Link to the rest at Gizmodo and thanks to Maggie for the tip.

Kindle Unlimited is not here to Make Friends

3 November 2017

From author  and TPV regular Gene Doucette:

I want to talk a little about an Amazon service called Kindle Unlimited, because it’s complicated and interesting, and is increasingly the primary discussion subject among authors (of the indie variety) and not for a lot of really good reasons.

Here’s the summary, from the reader’s perspective: Kindle Unlimited (KU) is a subscription plan whereby a subscriber can, for $9.99 a month, read as many books as they want. (This is sometimes described as ‘ten books a month’ but this is inaccurate. A subscriber can only rent as many as ten books at one time, but that just means when they have ten books in their kindle they have to return one before picking up another. There’s no limit on the number of times they do this.)

Here’s what KU means from the author’s perspective: in order to be available in KU, a book has to be enrolled in KDP Select. (I apologize for the acronyms, but it’s not really my fault. KDP is ‘kindle direct publishing’ and it’s the name of the program authors use to publish to Amazon. All of us use KDP.) Being enrolled in Select means having access to a few perks aside from KU, but I won’t get into them here, because they’re not relevant to this conversation. What is relevant is this: if your book is enrolled in KDP Select, it cannot be published elsewhere.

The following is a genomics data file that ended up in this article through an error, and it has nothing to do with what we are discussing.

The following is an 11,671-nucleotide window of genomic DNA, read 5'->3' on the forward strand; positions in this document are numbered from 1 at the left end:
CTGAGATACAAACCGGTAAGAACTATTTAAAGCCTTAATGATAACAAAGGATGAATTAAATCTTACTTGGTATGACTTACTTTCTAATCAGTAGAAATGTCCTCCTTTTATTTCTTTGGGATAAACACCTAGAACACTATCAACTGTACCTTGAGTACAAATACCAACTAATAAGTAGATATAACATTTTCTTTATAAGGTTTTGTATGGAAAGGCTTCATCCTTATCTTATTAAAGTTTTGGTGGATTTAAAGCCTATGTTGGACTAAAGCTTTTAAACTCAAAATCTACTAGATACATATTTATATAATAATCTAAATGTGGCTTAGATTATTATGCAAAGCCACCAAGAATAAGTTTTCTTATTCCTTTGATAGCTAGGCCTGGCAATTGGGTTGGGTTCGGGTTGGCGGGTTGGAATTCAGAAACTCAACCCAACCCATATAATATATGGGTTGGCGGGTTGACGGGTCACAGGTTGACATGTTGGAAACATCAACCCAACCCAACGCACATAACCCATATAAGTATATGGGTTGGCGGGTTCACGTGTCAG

I’m going to repeat that, because it’s important.

If you are selling an ebook through Kindle Unlimited, you can’t also sell it—as an ebook—anywhere else. Amazon will certainly still sell it (so you can get sales as well as KU downloads) but the marketplaces at Kobo, Nook, Apple, Google Play, Overdrive and so on can’t carry it.

. . . .

Since KU is a subscription model, users aren’t buying a copy of an ebook. (Side note: nobody who ‘buys’ one really is, either, but we’re not going to go down this road today.) They’re renting it, reading some or all of it, and returning it, and they aren’t paying whatever the cover price is for that right. Instead, Amazon collects monthly fees, puts them into a pool, maybe throws a few million extra in to boost that pool (more on this later) and then distributes it to the authors who participate in the program.

This means all of the authors are sharing in the same pool every month, where the amount in that pool varies based on how many subscribers there are, plus the aforementioned funds Amazon tosses in to boost the total.